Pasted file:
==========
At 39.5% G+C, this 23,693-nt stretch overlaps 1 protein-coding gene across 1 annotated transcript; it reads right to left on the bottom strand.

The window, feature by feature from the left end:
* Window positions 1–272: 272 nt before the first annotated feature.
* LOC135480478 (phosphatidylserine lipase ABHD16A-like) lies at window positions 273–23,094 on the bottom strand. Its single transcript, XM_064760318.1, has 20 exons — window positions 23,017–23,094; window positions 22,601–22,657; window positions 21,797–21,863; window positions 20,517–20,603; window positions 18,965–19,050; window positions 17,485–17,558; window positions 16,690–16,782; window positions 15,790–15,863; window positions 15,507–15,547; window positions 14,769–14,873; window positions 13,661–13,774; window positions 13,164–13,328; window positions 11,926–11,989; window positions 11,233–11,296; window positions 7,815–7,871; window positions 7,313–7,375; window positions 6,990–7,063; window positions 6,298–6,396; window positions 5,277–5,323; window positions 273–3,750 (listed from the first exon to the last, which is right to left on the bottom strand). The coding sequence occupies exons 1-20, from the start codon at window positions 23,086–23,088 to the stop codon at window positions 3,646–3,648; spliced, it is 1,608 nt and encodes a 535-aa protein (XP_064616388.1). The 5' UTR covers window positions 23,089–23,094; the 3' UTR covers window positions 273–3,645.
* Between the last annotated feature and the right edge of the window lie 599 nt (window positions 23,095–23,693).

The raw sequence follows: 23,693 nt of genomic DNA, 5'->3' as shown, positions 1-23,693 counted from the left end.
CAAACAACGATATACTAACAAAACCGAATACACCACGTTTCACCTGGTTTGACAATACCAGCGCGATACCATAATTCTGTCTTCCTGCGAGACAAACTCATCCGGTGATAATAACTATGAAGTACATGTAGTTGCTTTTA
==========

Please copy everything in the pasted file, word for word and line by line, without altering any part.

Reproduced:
At 39.5% G+C, this 23,693-nt stretch overlaps 1 protein-coding gene across 1 annotated transcript; it reads right to left on the bottom strand.

The window, feature by feature from the left end:
* Window positions 1–272: 272 nt before the first annotated feature.
* LOC135480478 (phosphatidylserine lipase ABHD16A-like) lies at window positions 273–23,094 on the bottom strand. Its single transcript, XM_064760318.1, has 20 exons — window positions 23,017–23,094; window positions 22,601–22,657; window positions 21,797–21,863; window positions 20,517–20,603; window positions 18,965–19,050; window positions 17,485–17,558; window positions 16,690–16,782; window positions 15,790–15,863; window positions 15,507–15,547; window positions 14,769–14,873; window positions 13,661–13,774; window positions 13,164–13,328; window positions 11,926–11,989; window positions 11,233–11,296; window positions 7,815–7,871; window positions 7,313–7,375; window positions 6,990–7,063; window positions 6,298–6,396; window positions 5,277–5,323; window positions 273–3,750 (listed from the first exon to the last, which is right to left on the bottom strand). The coding sequence occupies exons 1-20, from the start codon at window positions 23,086–23,088 to the stop codon at window positions 3,646–3,648; spliced, it is 1,608 nt and encodes a 535-aa protein (XP_064616388.1). The 5' UTR covers window positions 23,089–23,094; the 3' UTR covers window positions 273–3,645.
* Between the last annotated feature and the right edge of the window lie 599 nt (window positions 23,095–23,693).

The raw sequence follows: 23,693 nt of genomic DNA, 5'->3' as shown, positions 1-23,693 counted from the left end.
CAAACAACGATATACTAACAAAACCGAATACACCACGTTTCACCTGGTTTGACAATACCAGCGCGATACCATAATTCTGTCTTCCTGCGAGACAAACTCATCCGGTGATAATAACTATGAAGTACATGTAGTTGCTTTTA